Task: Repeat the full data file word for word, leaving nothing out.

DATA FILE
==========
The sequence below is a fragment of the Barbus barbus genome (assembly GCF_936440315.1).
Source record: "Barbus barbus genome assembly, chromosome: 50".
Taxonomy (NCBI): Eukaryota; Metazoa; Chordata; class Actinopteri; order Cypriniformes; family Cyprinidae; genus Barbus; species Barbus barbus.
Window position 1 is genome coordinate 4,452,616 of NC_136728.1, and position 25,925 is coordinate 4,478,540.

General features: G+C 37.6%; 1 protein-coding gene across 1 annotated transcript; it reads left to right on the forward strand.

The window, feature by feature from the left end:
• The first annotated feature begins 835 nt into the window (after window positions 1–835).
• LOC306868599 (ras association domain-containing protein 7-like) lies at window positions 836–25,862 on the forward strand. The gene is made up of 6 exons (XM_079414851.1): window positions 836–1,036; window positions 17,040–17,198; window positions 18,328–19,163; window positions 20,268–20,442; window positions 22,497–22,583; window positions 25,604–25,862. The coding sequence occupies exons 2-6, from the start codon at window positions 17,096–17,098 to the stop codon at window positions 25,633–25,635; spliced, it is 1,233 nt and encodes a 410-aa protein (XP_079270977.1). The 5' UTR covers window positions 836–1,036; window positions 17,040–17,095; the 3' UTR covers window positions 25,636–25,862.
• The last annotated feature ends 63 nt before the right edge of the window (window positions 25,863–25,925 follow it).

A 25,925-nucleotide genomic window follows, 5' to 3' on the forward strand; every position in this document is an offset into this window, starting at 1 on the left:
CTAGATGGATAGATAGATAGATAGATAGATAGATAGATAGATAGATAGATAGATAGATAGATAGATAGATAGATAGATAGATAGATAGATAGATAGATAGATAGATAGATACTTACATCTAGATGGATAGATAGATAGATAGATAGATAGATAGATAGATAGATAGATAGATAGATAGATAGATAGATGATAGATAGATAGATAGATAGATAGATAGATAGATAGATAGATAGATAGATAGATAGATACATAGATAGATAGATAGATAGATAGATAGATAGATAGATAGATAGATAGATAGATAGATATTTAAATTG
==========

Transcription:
The sequence below is a fragment of the Barbus barbus genome (assembly GCF_936440315.1).
Source record: "Barbus barbus genome assembly, chromosome: 50".
Taxonomy (NCBI): Eukaryota; Metazoa; Chordata; class Actinopteri; order Cypriniformes; family Cyprinidae; genus Barbus; species Barbus barbus.
Window position 1 is genome coordinate 4,452,616 of NC_136728.1, and position 25,925 is coordinate 4,478,540.

General features: G+C 37.6%; 1 protein-coding gene across 1 annotated transcript; it reads left to right on the forward strand.

The window, feature by feature from the left end:
• The first annotated feature begins 835 nt into the window (after window positions 1–835).
• LOC306868599 (ras association domain-containing protein 7-like) lies at window positions 836–25,862 on the forward strand. The gene is made up of 6 exons (XM_079414851.1): window positions 836–1,036; window positions 17,040–17,198; window positions 18,328–19,163; window positions 20,268–20,442; window positions 22,497–22,583; window positions 25,604–25,862. The coding sequence occupies exons 2-6, from the start codon at window positions 17,096–17,098 to the stop codon at window positions 25,633–25,635; spliced, it is 1,233 nt and encodes a 410-aa protein (XP_079270977.1). The 5' UTR covers window positions 836–1,036; window positions 17,040–17,095; the 3' UTR covers window positions 25,636–25,862.
• The last annotated feature ends 63 nt before the right edge of the window (window positions 25,863–25,925 follow it).

A 25,925-nucleotide genomic window follows, 5' to 3' on the forward strand; every position in this document is an offset into this window, starting at 1 on the left:
CTAGATGGATAGATAGATAGATAGATAGATAGATAGATAGATAGATAGATAGATAGATAGATAGATAGATAGATAGATAGATAGATAGATAGATAGATAGATAGATAGATACTTACATCTAGATGGATAGATAGATAGATAGATAGATAGATAGATAGATAGATAGATAGATAGATAGATAGATAGATGATAGATAGATAGATAGATAGATAGATAGATAGATAGATAGATAGATAGATAGATAGATACATAGATAGATAGATAGATAGATAGATAGATAGATAGATAGATAGATAGATAGATAGATATTTAAATTG